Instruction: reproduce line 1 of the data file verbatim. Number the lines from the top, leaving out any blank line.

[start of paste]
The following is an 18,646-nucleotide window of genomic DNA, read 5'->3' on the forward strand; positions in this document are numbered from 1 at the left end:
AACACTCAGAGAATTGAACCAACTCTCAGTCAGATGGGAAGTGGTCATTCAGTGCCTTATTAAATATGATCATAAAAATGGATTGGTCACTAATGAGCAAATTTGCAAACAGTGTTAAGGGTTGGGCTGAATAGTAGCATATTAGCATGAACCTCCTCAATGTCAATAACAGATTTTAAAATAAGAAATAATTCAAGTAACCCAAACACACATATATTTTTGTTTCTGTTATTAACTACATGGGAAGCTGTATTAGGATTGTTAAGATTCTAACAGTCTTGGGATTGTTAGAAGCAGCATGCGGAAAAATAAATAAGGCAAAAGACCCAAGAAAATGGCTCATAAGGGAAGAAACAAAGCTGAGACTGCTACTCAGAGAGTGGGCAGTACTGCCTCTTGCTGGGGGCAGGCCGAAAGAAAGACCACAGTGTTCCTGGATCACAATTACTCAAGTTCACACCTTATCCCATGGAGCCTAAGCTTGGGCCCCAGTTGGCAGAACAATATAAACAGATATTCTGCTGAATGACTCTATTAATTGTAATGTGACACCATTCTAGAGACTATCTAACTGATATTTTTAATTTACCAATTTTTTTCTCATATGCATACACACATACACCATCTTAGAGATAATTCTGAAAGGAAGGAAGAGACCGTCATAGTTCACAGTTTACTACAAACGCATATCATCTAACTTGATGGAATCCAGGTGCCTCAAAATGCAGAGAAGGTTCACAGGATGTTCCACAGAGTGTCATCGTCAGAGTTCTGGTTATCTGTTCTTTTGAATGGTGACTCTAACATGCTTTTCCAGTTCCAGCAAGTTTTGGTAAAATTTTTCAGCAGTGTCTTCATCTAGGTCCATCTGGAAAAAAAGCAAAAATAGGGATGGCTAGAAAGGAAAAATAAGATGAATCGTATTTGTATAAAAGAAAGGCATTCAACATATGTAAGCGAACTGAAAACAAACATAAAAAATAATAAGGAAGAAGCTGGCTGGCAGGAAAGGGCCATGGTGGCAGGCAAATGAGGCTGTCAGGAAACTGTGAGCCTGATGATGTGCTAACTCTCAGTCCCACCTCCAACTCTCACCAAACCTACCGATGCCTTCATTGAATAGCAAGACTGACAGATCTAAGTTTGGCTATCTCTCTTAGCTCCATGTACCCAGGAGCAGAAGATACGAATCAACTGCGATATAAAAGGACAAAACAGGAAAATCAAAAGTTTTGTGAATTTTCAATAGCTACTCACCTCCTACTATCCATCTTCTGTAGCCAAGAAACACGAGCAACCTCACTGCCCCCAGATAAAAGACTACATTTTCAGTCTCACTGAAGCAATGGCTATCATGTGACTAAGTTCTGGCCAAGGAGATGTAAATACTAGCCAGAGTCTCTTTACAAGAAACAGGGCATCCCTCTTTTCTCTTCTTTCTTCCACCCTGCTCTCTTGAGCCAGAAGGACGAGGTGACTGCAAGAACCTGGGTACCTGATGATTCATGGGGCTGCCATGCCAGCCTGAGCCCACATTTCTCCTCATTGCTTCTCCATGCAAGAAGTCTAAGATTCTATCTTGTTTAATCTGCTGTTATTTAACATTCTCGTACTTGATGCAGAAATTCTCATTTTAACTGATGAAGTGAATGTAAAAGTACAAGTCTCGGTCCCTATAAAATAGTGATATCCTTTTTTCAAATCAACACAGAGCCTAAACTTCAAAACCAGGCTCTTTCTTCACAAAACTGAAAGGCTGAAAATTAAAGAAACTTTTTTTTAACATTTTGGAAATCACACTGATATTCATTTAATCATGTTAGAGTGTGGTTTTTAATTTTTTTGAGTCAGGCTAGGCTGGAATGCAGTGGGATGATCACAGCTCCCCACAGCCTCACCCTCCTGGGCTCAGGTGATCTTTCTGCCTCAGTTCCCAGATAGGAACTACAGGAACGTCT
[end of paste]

The following is an 18,646-nucleotide window of genomic DNA, read 5'->3' on the forward strand; positions in this document are numbered from 1 at the left end: